In the first phase 15 locations have been identified spread across the states of Tamil Nadu, Andhra Pradesh, Telangana, Karnataka, Maharashtra, Rajasthan, Gujarat, and Punjab. On the function of these parks, Developed countries say, “The idea behind multi-modal logistics park is to provide specialized storage solutions, mechanized material handling and enable seamless intermodal transfer of good and service. These parks are expected to serve four key functions: freight aggregation and distribution, multimodal freight movement, storage and warehousing/sorting centers, and value-added services. These facilities are expected to provide value added services such as customs clearance, provisions for late-stage processing activities such as sorting/ grading and cold chain, aggregation / disaggregation, etc. In addition, availability of a consolidated warehousing/ sorting centre zone will enable organizations to reduce their average inventory holding and the associated costs.”
What drives investment!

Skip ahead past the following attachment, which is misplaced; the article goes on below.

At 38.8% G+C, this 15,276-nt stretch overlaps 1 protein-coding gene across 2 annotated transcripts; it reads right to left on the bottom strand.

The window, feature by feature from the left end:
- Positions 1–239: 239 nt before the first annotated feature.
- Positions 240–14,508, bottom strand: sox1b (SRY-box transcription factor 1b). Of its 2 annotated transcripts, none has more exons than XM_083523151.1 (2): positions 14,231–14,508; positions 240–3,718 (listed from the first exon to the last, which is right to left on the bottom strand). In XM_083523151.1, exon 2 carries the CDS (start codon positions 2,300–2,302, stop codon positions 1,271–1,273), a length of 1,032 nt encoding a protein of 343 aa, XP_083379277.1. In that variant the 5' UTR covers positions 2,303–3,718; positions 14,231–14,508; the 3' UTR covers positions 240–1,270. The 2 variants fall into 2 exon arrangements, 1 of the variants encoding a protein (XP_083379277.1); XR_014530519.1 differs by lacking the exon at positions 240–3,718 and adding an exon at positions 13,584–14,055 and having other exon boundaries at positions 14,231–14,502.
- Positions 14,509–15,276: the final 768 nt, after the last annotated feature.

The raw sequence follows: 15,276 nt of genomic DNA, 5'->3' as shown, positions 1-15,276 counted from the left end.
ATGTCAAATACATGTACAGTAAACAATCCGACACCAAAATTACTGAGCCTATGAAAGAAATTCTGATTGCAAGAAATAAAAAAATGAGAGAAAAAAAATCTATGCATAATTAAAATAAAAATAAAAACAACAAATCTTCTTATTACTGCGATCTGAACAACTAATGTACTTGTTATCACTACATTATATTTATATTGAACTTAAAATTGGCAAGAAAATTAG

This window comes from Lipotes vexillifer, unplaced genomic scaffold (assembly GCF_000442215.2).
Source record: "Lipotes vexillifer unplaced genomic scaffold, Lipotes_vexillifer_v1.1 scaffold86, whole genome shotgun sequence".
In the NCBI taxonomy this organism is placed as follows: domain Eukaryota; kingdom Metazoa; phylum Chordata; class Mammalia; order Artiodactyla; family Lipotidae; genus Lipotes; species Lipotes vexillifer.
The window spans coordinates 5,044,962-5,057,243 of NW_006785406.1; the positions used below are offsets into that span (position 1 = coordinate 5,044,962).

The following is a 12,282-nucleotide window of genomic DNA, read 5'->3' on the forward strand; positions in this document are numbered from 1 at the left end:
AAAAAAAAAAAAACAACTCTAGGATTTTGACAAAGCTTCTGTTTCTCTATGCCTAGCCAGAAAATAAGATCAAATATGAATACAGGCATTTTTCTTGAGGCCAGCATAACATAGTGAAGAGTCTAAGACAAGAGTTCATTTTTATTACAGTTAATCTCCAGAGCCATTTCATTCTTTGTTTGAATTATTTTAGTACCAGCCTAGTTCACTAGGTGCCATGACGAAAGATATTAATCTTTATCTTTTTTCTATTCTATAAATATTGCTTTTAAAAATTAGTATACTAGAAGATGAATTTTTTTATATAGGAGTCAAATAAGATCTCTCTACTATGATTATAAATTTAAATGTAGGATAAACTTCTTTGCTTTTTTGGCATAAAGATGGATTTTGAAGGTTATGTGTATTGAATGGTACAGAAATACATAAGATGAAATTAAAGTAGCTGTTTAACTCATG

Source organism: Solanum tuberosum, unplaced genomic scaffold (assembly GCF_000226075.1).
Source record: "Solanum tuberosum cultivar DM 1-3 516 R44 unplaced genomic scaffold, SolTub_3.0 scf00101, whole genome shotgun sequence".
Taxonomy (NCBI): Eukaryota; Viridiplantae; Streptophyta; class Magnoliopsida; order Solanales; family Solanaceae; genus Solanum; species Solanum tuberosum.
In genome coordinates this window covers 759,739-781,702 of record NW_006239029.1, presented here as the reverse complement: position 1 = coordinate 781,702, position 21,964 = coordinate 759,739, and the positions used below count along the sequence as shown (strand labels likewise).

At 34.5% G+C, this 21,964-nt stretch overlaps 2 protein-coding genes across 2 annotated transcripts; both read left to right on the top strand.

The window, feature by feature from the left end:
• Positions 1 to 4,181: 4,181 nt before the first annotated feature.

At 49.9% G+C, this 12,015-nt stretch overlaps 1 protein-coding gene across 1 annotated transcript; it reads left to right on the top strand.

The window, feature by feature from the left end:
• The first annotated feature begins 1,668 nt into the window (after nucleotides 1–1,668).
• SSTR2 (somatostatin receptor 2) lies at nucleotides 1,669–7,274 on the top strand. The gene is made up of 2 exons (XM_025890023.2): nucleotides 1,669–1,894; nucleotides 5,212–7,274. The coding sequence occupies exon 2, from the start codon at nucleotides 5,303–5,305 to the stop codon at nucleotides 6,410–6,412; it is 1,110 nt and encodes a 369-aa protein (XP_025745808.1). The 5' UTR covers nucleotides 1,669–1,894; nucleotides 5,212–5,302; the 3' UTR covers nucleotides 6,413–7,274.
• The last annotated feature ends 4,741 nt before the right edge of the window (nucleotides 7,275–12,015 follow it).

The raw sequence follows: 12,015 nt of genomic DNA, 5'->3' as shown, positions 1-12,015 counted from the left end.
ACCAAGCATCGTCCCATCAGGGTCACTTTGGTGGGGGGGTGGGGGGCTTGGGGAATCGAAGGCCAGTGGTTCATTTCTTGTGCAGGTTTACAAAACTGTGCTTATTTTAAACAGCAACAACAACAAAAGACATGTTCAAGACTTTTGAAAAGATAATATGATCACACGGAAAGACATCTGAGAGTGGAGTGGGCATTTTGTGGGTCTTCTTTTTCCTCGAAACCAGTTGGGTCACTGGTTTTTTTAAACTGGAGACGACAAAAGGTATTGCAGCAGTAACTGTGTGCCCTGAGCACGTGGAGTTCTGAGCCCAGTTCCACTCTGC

Port and shipping industry in India was one of the first sectors to open for 100 per cent FDI, but the sector had rather received a lack luster interest from investors, in contrary, land side of supply chain such as logistics, storage and distribution has been a hot pick among investors. The investment is led by institutional investors, and pension and sovereign funds from the west like the US, Canada and even from countries from Asia like Japan where interest rates has remained grounded for long time. N Shridhar, Group Director and Chief of Investment & Strategy, Hiranandani Group on the factors that is driving investment in Logistics Parks in India, said, “The implementation of structural reforms such as GST coupled with the planned transport infrastructure, 100 per cent FDI in warehousing, Food storage facilities, among others has the potential to be the next drivers of growth for the industrial and warehousing sector. We are on the cusp of a growth phase for this sector and expect that over time the yields from this sector will be comparable to grade “A” commercial office assets. The stickiness of the industrial and warehousing asset class and the favorable government policy initiatives to reduce logistics cost will boost further investment in this sector over the next 3 to 5 years.”